Your students can find the answers to these and other questions by making a fire questionnaire and asking friends, family, teachers, and neighbors to participate in an opinion poll.
Review the background information with your students. Divide the class into groups of two students. Have each pair develop a four to eight question survey. They can ask any questions about fire ecology, but suggest the following as guidelines:
- Most questions should be short and easy to answer, such as yes/no or multiple choice.
- Include people from different age groups and both sexes.
- Keep a record of the age and sex of each person they question.
- Have all groups interview the same number of people.
Some examples of questions that could be asked are:
- Have you ever seen a wildland fire?
- If so, where was the fire you saw?
- Do you think wildland fires are beneficial?
- Which of the following do you think starts more wildfires each year?
- a) lightning
- b) humans
- Do you think that wildland fires should be allowed to burn if human life and property are not threatened?
After each team has written its questions, ask the groups to exchange questionnaires. Each team can read and evaluate another team’s questions. This will help ensure that the questions are clear and understandable. Each student should be required to interview at least one person. Students should review their team members' answers.
Have the class conduct surveys during recess, lunch time, after school or during other breaks they may have. Emphasize that students should carefully record each respondent’s answers.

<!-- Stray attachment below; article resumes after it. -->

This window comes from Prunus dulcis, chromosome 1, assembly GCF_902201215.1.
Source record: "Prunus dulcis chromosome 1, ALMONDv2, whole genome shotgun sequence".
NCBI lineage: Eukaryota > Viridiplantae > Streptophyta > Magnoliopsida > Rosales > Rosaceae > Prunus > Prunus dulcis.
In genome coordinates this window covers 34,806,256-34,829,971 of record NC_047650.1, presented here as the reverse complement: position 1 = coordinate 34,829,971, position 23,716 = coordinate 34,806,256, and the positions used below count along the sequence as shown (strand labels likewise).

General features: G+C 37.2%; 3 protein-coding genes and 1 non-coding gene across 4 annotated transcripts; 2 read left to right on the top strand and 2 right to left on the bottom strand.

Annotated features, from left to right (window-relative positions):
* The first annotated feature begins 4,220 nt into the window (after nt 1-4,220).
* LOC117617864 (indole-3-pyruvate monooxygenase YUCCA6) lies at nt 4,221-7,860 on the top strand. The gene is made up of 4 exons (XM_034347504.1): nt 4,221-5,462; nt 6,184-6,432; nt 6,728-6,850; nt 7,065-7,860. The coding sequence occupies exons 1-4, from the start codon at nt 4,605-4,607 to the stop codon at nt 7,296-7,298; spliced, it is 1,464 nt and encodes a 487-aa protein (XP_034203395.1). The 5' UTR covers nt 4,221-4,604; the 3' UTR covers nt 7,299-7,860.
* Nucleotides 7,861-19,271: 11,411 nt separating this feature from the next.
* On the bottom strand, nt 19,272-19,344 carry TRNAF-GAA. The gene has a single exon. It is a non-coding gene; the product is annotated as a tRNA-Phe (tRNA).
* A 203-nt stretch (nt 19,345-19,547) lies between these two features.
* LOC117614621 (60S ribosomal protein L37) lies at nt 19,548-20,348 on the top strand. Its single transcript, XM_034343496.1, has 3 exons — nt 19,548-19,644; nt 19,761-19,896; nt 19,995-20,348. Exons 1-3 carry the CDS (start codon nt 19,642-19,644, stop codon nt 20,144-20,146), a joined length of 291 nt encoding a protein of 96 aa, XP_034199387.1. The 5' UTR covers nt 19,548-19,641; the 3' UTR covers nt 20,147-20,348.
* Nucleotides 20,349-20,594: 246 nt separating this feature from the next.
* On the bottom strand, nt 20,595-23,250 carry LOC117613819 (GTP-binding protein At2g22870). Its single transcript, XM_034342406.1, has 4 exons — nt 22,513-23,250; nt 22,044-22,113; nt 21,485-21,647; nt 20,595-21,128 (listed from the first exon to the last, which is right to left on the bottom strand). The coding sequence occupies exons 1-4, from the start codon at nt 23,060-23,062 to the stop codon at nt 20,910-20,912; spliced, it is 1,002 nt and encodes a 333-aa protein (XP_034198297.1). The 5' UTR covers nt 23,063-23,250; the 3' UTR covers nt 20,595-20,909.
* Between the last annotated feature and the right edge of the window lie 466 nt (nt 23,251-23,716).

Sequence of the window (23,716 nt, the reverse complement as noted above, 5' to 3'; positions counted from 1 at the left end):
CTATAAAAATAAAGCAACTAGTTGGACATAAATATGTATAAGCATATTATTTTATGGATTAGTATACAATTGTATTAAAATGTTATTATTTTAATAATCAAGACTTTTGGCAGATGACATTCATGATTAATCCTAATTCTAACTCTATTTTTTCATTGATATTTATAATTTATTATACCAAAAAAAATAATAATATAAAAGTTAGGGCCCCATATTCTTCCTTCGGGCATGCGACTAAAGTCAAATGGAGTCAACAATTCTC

Once the data are collected on the survey, ask each group to tally their results and share the information with class members. Discuss how the respondents felt about fire. Did the results show a positive or negative attitude toward fire? Are there any differences in responses between males and females? Are there differences among age groups? Do you think if these people were taught about fire ecology their answers or feelings toward fire would change?
To better interpret the results of the polls, guide the entire class through calculating some survey statistics. Groups can calculate:
- The average age of those polled: add all of the respondents' ages and divide by the number of people. This is known as the mean.
- The percentage of males and the percentage of females who answered the poll. For example, if the group polled 100 people and 40 of the 100 were female, then 40 percent were female (40 / 100 = 40/100 = 0.4 or 40%). From this, groups can figure the percentage of male respondents (100% total – 40% female = 60% male).
Groups can design graphs and charts to better communicate the findings.
Mean: The arithmetic average of a set of numbers.
Opinion Poll: A process of collecting (polling) opinions from a sample of individuals or groups in order to make generalized statements about the entire set of individuals or groups from which the sample was drawn.
Questionnaire: A written instrument used for gathering information on a specific set of questions.
10 a.m. Rule: A fire policy advocated in the 1930’s which stated that all fires would be extinguished by 10 a.m. on the morning following their ignition.